When I used to be a classroom teacher, my students on occasion would ask me about the status of their grades on an assessment that they had taken, perhaps, the day or two before questioning me. I would show them my pile of grading and say things like, “It’s in the pile”; “I’ll get to it”; “We will both know by the end of the week.”
Sometimes, I would say this: I am not a robot. I do not live in this school.
What I meant by that was that I allotted a particular amount of my focus and energy to planning, innovating in lessons and projects, crafting assessments, leading students and leading with peers. After a certain time, I would shut off, exercise, make and eat a healthy dinner, maybe go out for a drink or a date or just to read at a cafe. My life’s work is as an educator, but teaching is not my life.
That’s a complicated thing to write. There are many folks who I know who talk about activism, counseling, teaching, writing, creating music, whatever as life. I differ. Yes, many of these commitments are part of my life’s work, what I feel called by spirit and purpose to do, but there is a limit to that. Perhaps this is where an individual urgency in self-preservation comes in; it’s also a lesson in self-care that I am starting to learn and continually relearning.
Recently, I was talking to a colleague in academia about health. She told me about a particular health concern that is affecting her own fertility, that she had been thinking about the need to tell others about what was happening with her. I responded
“honestly, I think we all in academia need to be more transparent about our challenges as human beings and to recognize the need for barriers, boundaries, the self-care of saying no because of a recognition of our humanity. We are not inanimate objects, robots, or repositories of knowledge divorced of experience. If there’s anything that I can do with helping to make the day go by easier or whatever, let me know.”
I wish I had realized that long ago, the importance of transparency as self-care and as engagement in one’s own healing through mobilizing of the collective.
When I was first diagnosed with ulcerative colitis, no one did an allergy test, though I literally begged for one. It took me years to get a test for environmental allergies to discover that I’m allergic to over 40 environmental factors, many of them severe. It was so shocking to the doctor, at the time, when he returned to the room some 10 or 20 minutes later, and my back was covered in a thick plaque of hives. He asked why I hadn’t called out; I told him that no one had told me what to expect. I was a dancer; I have a skewed relationship with pain, persistence, and tolerance. The battle was internal; it wasn’t something that I could draw someone else into.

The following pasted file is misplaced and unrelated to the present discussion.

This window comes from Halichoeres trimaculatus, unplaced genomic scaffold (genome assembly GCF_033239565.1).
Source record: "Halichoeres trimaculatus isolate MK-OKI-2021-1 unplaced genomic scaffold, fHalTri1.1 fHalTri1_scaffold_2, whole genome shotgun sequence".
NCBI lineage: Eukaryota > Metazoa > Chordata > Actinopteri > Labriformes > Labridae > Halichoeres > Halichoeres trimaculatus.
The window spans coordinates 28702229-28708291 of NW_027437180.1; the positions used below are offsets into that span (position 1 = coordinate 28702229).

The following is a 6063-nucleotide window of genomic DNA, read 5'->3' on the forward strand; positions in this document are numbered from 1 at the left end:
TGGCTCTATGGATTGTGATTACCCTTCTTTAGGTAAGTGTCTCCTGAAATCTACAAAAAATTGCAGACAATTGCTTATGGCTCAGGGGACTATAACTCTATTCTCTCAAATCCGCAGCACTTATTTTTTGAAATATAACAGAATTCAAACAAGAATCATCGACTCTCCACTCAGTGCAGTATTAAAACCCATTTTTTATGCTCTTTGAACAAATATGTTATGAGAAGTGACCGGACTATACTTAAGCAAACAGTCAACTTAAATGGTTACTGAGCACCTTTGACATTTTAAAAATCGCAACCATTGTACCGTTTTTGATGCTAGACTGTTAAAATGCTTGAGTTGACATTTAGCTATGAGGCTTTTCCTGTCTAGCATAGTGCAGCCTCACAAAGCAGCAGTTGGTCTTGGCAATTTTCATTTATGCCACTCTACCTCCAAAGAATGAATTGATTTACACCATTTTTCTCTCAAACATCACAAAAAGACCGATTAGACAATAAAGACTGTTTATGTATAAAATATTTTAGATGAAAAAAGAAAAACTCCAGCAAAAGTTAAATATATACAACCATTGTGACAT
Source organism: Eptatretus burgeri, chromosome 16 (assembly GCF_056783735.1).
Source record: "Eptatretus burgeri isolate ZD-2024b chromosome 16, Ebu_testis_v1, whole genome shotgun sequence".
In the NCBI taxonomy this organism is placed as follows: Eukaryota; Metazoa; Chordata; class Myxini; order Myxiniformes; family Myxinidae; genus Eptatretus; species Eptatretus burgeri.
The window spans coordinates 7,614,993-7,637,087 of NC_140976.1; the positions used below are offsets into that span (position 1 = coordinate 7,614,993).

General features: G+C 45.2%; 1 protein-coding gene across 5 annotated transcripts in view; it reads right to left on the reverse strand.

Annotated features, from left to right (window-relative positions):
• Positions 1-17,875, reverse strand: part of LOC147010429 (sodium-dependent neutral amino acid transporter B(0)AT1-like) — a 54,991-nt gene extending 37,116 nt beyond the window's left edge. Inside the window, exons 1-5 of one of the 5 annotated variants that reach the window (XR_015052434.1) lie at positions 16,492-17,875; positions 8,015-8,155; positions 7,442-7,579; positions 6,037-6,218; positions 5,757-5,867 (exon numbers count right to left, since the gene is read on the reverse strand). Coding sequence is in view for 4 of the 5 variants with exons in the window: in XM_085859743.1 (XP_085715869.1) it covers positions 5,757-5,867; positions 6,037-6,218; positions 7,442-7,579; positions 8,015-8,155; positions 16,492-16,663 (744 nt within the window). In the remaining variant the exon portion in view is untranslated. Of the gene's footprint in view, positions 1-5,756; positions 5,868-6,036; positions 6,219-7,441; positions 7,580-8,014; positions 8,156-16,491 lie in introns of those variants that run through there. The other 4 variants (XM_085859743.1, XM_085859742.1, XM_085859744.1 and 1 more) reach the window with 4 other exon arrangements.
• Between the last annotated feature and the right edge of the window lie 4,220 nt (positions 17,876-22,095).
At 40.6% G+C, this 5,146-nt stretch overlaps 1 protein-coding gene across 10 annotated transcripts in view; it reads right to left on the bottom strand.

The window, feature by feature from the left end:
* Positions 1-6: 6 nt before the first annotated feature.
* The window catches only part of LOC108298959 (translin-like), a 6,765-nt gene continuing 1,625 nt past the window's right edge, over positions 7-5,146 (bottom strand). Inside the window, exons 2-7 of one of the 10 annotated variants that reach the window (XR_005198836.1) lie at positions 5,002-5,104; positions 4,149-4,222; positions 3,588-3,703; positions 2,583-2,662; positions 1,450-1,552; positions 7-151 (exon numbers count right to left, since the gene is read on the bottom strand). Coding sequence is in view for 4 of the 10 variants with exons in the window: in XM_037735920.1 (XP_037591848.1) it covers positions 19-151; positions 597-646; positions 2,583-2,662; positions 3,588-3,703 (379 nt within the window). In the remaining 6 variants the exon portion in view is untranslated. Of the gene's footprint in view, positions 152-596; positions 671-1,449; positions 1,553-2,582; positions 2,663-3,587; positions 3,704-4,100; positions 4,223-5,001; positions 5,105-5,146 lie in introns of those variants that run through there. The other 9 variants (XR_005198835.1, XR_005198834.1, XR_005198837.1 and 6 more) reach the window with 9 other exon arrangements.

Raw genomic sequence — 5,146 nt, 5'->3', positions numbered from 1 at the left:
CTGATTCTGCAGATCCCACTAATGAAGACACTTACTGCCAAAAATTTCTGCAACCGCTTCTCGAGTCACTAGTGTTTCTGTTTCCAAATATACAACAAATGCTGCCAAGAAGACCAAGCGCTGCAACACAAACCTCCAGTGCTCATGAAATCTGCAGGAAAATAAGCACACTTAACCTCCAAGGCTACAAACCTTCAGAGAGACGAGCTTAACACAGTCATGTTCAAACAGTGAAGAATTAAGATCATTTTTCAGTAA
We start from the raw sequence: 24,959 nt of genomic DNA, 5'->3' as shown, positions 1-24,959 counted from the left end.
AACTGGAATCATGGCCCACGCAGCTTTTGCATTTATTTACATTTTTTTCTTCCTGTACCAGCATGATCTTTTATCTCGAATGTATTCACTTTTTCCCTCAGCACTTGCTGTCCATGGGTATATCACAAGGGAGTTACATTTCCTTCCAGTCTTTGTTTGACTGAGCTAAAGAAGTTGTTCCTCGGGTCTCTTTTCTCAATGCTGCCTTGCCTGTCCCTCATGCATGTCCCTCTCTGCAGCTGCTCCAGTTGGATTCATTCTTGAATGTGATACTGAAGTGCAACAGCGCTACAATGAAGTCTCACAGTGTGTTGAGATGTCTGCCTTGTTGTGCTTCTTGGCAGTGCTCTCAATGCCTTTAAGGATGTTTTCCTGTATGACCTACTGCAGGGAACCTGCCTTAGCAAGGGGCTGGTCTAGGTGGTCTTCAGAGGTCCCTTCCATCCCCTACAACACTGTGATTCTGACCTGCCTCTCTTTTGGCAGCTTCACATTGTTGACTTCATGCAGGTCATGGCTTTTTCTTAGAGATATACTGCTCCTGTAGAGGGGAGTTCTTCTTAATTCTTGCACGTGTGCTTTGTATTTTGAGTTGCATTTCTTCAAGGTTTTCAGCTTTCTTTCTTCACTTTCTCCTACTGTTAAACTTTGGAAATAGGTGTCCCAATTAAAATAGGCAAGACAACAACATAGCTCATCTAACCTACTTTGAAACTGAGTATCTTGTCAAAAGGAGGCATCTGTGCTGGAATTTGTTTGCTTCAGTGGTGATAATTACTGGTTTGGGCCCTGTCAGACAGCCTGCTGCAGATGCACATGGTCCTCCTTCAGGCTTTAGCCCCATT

It took me about 4 years to find a doctor who would do an allergy test for food on me. That’s how I discovered that I was slowly killing myself. Because of my iron depletion – I was in the bathroom up to 20 times a day at one point, I spent some class preps sleeping in my chair due to dehydration and blood loss – I craved anything that would give me iron. Peanuts was one of those things; I was insatiable. I kept a huge jar of it in my kitchen and would have to replace it once a month or so. I also craved ginger, eating an inch of raw ginger a day. The ginger, I realized, may have saved my life with its clarifying properties. I lived this way a year, with abdominal migraines and pain so crippling I couldn’t walk and couldn’t stand to teach, but if you asked my peers, most wouldn’t have known. They thought I was happy and healthy and exuberant in energy. My students thought I was a robot.
As an educator and as an academic, there need to more spaces to be human. I’m not a walking book, spouting out facts and research. I am not a flawless robot, operating according to a particular system mandate. I am a human being (individual), engaged with the world (community). Both human and world are flawed and constantly in flux. This realization also offers incredibly opportunities. We must provide spaces for individual self-care and the mobilization of the collective for healing. Transparency in strengths and limitations is a part of that trajectory towards wellness (individual and collective).
We live in times of tumult and turmoil, I say a lot these days. We live in toxic days with instability, stress, and xenophobic pathologies, among other ills. What would change if we saw our own illness, were transparent and communicative about these struggles as illness, and treated illness through a collective network of supports geared towards cultivating individual and communal wellness and strength? I’m thinking that it must also be a part of the reification of patriarchy and oppression of marginalized peoples to believe in the lie that necessitates silence over the complex aspects of our humanity, that there is a part of this silence that facilitates dehumanization, that in the resistance of this and the sharing of the counternarrative of complex bodies and spirits, that there is an act for collective good in that.
#twt, #30of52, #52essays2017